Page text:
by Dan McCaleb
A $15 minimum wage would result in 1.4 million jobs lost and disproportionately hurt younger workers and those with less education, a new Congressional Budget Office report says.
President Joe Biden, U.S. Sen. Bernie Sanders and other Democrats have proposed raising the federal minimum wage to $15 an hour by 2025, more than double the current federal minimum of $7.25 an hour.
Biden says such a move would lift million of Americans out of poverty. While the CBO confirms the poverty-reducing impact, it also says it would hurt the economy.
“In 2025, when the minimum wage reached $15 per hour, employment would be reduced by 1.4 million workers (or 0.9 percent), according to CBO’s average estimate,” the report says. … “Young, less educated people would account for a disproportionate share of those reductions in employment.”
The higher minimum wage also would result in increased prices for consumers, including on health care, and businesses would be on the hook for higher unemployment premiums because more out-of-work people would seek the benefit.
“Under the bill, Medicaid spending would increase because the effects of increases in the price of health care services and increases in enrollment by people who would be jobless as a result of the minimum-wage increase would outweigh the effects of decreases in enrollment by people with higher income,” according to the CBO. “Prices, such as those for long-term services and supports and medical services, would increase as a result of negotiations that accounted for higher costs of labor facing health care providers.”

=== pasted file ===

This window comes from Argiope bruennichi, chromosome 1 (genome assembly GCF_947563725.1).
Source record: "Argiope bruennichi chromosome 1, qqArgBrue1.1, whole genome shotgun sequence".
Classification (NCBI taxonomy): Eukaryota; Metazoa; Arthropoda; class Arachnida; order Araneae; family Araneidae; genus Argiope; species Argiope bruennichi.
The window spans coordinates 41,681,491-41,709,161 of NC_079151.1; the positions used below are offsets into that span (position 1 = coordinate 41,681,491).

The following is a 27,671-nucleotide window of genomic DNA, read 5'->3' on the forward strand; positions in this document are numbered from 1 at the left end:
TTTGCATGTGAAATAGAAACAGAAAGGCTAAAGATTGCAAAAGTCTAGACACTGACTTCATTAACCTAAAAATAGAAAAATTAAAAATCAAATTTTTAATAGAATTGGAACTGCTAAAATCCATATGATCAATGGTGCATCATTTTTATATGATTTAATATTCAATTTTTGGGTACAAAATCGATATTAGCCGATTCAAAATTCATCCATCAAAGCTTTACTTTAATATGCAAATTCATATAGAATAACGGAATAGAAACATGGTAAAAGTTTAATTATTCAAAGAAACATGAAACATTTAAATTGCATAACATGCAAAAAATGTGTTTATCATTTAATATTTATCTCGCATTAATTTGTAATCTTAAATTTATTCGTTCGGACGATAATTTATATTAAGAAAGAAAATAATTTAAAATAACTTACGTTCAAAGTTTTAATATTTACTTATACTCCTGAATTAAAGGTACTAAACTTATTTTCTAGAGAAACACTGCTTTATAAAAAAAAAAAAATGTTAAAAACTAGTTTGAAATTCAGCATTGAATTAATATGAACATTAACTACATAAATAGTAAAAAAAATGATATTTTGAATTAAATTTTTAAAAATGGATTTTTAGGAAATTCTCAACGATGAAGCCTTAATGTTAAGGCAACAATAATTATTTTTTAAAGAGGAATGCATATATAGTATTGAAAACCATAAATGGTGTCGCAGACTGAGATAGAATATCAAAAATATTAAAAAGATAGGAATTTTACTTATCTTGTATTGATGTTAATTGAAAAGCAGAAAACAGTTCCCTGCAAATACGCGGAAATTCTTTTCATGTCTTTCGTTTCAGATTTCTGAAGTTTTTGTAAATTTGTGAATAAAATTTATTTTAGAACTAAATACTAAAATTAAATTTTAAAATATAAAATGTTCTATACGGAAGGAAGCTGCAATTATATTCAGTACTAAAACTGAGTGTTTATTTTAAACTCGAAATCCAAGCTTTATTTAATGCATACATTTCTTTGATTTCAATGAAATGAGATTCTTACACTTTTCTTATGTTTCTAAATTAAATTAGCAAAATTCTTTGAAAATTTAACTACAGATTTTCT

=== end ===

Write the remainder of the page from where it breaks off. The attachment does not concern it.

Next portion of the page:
Other ramifications of a $15 minimum wage, according to CBO, would be less investment by businesses.
“Some businesses would invest in capital goods to replace workers,” the report says. “Other businesses, however, would be discouraged from constructing new buildings or buying new machines if they anticipated having fewer employees to use them. On average, over the 2021–2031 period, real investment would be slightly lower than it would be if current laws did not change, CBO estimates. That reduction in investment would reduce workers’ productivity and lead to further reductions in their employment.”
The Georgia Center for Opportunity, which advocates for those in poverty through free-market solutions, said the negatives of such a large minimum wage hike outweigh any benefits.
“Workers need immediate help, but doubling the federal minimum wage when Georgia small businesses are closing left and right is not the right answer,” Buzz Brockway, GCO’s director of public policy, said in a statement. “Recent data have shown us that unilateral minimum wage hikes hurt low-income, low-skilled workers the most. What’s needed for low-income Georgia workers is more than a temporary fix: What’s needed is practical training and credentialing to help them ‘upskill’ into better-paying jobs and careers.”
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